What Massachusetts is rightly trying to achieve is maximum choice for consumers, as we have done for phones. No single player, no singe technology, no single energy source can dominate the market. Having a smart grid does not mean they can cut your solar off, but rather route the electrons to where they are most needed and where it is most economic. I have two self-generating buildings in Virginia using battery banks, and such systems are allowed in any case with smarter grids. While these transitions are always rocky, as it certainly was with cellular and the early introduction of WIFI, it's worth the chnage to provide options, lower risks, and ultimately lower costs. Scott Sklar, Adjunct Professor, GWU and President, The Stella Group, Ltd.
I have PV-battery systems in my both offices and in my home. Most of my commercial projects include battery systems with charging by photovoltaics, small wind, small CHP systems, and even in some cased micro-hydropower systems. Battery systems allow users to load shift, meaning store electricity when it is at the lowest cost or it is free, and use it when electric rates are highest (peak and seasonal power rates, demand charges, and spot or ratchet rates all kick in). Battery systems also allow you to dedicate electric power to critical sub-circuits. That means you can dedicate the battery bank to an circuit breaker sub-panel to those circuits that you want absolute back-up power when the electric grid goes down - refrigeration, WIFI, wall phone and cell phone charging, sump pumps, etc. And batteries ensure very high electric power quality so you no longer have to worry about buying or replacing surge protectors (or ruined solid state equipment) such as office machines, appliances, flat screen TV's , computers, etc. Battery costs are coming way down, and operational life is longer thanks to cellular phones, laptop computers, and hybrid and electric vehicles. And finally, battery integrators are finally beginning to offer more standardize, modular systems with web diagnostics, and without jumbles of spaghetti wires. Once consumers start using battery systems to take portions their electro load off the grid forever, the electric utilities will negotiate more favorably on net metering. Right now they think they have solar consumers over a barrel, but in fact, technology and financing allow us to control our energy future .... the job of electric utilities are to support us, not control us.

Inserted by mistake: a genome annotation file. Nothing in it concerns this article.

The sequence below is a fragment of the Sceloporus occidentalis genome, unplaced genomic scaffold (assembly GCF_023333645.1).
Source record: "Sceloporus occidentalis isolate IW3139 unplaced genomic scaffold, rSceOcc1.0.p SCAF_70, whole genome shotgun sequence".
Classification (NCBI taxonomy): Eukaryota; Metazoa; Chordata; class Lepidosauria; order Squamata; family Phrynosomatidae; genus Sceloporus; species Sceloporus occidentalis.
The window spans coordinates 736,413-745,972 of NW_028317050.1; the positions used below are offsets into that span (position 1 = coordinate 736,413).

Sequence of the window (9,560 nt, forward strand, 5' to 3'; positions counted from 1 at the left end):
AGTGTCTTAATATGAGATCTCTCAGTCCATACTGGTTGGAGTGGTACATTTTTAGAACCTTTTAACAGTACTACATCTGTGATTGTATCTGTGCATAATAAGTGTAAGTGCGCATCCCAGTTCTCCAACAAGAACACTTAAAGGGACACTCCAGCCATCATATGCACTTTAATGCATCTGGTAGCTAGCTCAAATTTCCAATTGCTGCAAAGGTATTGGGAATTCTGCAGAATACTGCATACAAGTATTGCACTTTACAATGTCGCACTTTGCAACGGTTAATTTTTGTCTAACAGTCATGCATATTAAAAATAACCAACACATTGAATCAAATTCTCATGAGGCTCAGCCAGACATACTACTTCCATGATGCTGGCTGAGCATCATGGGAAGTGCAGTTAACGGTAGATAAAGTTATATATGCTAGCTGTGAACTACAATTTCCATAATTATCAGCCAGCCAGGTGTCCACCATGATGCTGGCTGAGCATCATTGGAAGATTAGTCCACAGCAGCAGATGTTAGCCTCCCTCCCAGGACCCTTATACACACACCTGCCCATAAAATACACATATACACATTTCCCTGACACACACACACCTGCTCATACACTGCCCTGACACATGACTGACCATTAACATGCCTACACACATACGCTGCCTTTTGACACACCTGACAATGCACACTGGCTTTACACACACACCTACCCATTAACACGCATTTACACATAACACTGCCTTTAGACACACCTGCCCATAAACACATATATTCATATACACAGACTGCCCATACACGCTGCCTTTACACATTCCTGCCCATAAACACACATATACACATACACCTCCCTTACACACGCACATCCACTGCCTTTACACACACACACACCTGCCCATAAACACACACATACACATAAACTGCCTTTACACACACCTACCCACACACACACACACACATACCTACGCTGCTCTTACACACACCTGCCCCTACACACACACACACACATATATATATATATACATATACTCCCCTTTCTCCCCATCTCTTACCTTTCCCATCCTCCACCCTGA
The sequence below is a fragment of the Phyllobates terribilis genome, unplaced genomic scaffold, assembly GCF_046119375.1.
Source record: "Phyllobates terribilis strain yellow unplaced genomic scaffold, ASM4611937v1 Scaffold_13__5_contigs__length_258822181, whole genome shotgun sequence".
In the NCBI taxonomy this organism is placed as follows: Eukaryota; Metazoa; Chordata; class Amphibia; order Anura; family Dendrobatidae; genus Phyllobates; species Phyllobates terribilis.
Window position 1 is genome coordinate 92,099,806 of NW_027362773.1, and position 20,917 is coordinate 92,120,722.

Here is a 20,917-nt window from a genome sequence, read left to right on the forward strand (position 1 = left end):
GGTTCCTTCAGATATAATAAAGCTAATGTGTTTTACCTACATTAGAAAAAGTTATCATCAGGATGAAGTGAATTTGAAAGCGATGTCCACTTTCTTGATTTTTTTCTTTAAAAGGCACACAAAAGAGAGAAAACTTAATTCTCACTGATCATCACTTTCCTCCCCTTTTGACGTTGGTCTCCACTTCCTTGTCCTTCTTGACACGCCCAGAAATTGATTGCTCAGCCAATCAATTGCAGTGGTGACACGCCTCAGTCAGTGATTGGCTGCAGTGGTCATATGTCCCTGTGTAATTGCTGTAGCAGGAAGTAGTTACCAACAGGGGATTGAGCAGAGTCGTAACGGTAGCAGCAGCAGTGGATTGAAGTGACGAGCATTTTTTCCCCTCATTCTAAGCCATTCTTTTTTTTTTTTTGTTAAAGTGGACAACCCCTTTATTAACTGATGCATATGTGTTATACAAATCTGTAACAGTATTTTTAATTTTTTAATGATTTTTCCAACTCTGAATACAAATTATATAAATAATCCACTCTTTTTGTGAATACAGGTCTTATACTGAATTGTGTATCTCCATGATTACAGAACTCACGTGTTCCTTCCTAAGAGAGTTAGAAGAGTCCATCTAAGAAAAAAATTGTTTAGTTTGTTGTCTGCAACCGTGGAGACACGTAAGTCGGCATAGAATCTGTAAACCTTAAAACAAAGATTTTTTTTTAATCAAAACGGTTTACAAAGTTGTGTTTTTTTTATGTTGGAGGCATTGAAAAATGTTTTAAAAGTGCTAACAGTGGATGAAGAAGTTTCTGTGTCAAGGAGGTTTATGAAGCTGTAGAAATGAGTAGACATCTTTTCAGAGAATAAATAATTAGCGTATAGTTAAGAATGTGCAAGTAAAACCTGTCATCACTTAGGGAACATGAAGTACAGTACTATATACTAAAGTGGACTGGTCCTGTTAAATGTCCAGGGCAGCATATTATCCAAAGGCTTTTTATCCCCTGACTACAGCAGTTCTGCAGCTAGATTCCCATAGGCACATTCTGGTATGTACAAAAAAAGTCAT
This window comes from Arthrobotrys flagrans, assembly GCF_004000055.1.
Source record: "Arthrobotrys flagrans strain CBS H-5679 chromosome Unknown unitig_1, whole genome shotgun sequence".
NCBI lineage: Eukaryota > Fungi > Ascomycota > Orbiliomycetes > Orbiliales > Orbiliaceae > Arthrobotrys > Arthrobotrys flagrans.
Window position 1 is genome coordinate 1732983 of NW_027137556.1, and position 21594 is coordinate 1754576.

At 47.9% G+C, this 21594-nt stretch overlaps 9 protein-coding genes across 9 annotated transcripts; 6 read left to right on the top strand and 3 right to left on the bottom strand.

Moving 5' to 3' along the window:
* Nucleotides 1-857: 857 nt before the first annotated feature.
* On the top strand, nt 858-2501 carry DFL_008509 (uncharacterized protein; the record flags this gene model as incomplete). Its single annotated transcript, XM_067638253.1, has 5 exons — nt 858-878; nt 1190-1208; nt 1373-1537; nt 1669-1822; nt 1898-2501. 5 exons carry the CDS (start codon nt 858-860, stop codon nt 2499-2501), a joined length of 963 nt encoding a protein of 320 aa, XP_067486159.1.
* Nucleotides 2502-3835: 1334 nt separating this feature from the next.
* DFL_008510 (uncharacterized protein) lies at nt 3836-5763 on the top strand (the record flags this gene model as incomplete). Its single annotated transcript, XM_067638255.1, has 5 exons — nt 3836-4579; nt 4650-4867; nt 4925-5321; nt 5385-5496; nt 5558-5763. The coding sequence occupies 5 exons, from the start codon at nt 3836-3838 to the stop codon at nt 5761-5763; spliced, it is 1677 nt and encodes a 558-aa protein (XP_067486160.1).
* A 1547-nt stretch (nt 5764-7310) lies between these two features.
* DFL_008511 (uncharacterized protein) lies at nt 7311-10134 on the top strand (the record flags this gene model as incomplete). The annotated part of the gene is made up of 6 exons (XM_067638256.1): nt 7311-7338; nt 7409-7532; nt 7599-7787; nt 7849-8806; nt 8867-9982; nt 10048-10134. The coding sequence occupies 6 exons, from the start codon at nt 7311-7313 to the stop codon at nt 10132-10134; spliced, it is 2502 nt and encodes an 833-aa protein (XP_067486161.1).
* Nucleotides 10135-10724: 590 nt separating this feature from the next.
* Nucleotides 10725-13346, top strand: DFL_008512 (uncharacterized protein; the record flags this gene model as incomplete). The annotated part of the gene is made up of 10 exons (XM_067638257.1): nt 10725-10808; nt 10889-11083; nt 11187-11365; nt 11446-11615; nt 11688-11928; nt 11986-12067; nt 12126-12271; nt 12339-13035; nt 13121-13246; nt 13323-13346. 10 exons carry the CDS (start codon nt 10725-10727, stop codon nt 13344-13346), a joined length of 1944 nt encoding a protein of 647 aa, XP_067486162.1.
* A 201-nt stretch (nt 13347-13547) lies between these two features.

This is a great article and makes most of the salient points. Nuclear proliferation is also one of the most pressing issues - that the more nuclear material and nuclear waste is out there the greater chance it gets into the wrong hands or into the environment. Nuclear has no place as an option because it is neither sustainable, nor economic, nor safe, nor resilient. Scott Sklar, Adjunct Professor, GWU and Steering Committee Chair, Sustainable Energy Coalition.
And for those of you who believe renewables are subsidized, nuclear is the most subsidized of all the energy sources:
The Union of Concerned Scientists released February 2011 report about the subsidies for nuclear power, “Nuclear Power: Still Not Viable Without Subsidies,” found that more than 30 subsidies have supported every stage of the nuclear fuel cycle, from uranium mining to long-term waste storage, which added together, these subsidies cover from 70 – 120% of the investment. often have exceeded the average market price of the power produced. The report also examines the subsidies for new reactors.?
•Executive Summary: http://www.ucsusa.org/assets/documents/nuclear_power/nuclear_subsidies_summary.pdf
•Full Report: http://www.ucsusa.org/assets/documents/nuclear_power/nuclear_subsidies_report.pdf
The article is wrong on many points.
In fact, most of the institutional and commercial solar has been through investment pools, where the investors take the credits via a PPA with the building owner. So this idea that the non-profit sector doesn't enjoy the option actually is inaccurate. Additionally, they are also eligible for CREBs, and State bonds which have also supported solar.
But the real failure of the article is that tax credits should have nothing to do with grid parity. The issue frankly is what attracts "capital". If you want capital to be directed to clean energy, you have to incentivize capital holders to have gains higher than pork-belly futures or fracking, or coal plants - period.
And feed-in tariffs are being cut back all over the world, and have huge capital draws for many years - and while they have been successful in solar ramp ups, they actually have very poor long term long term economic benefits ....closer to what entitlement programs have had to face here in the USA.
Finally, the article is also intertwining energy tax policy. If Congress basically repealed ALL the fossil and nuclear tax and liability subsidies all-together -- then-and-only-then - should Congress think about cutting renewable and energy efficiency subsidies. But the idea that you can continue to subsidize the traditional energy sources forever, but somehow the renewables should compete against these mature technologies, offered by mature companies, in mature markets - is nonsense.
Scott Sklar, President, The Stella Group, Ltd.and Adjunct professor, The George Washington University, E-mail: email@example.com Web: www.thestellagroupltd.com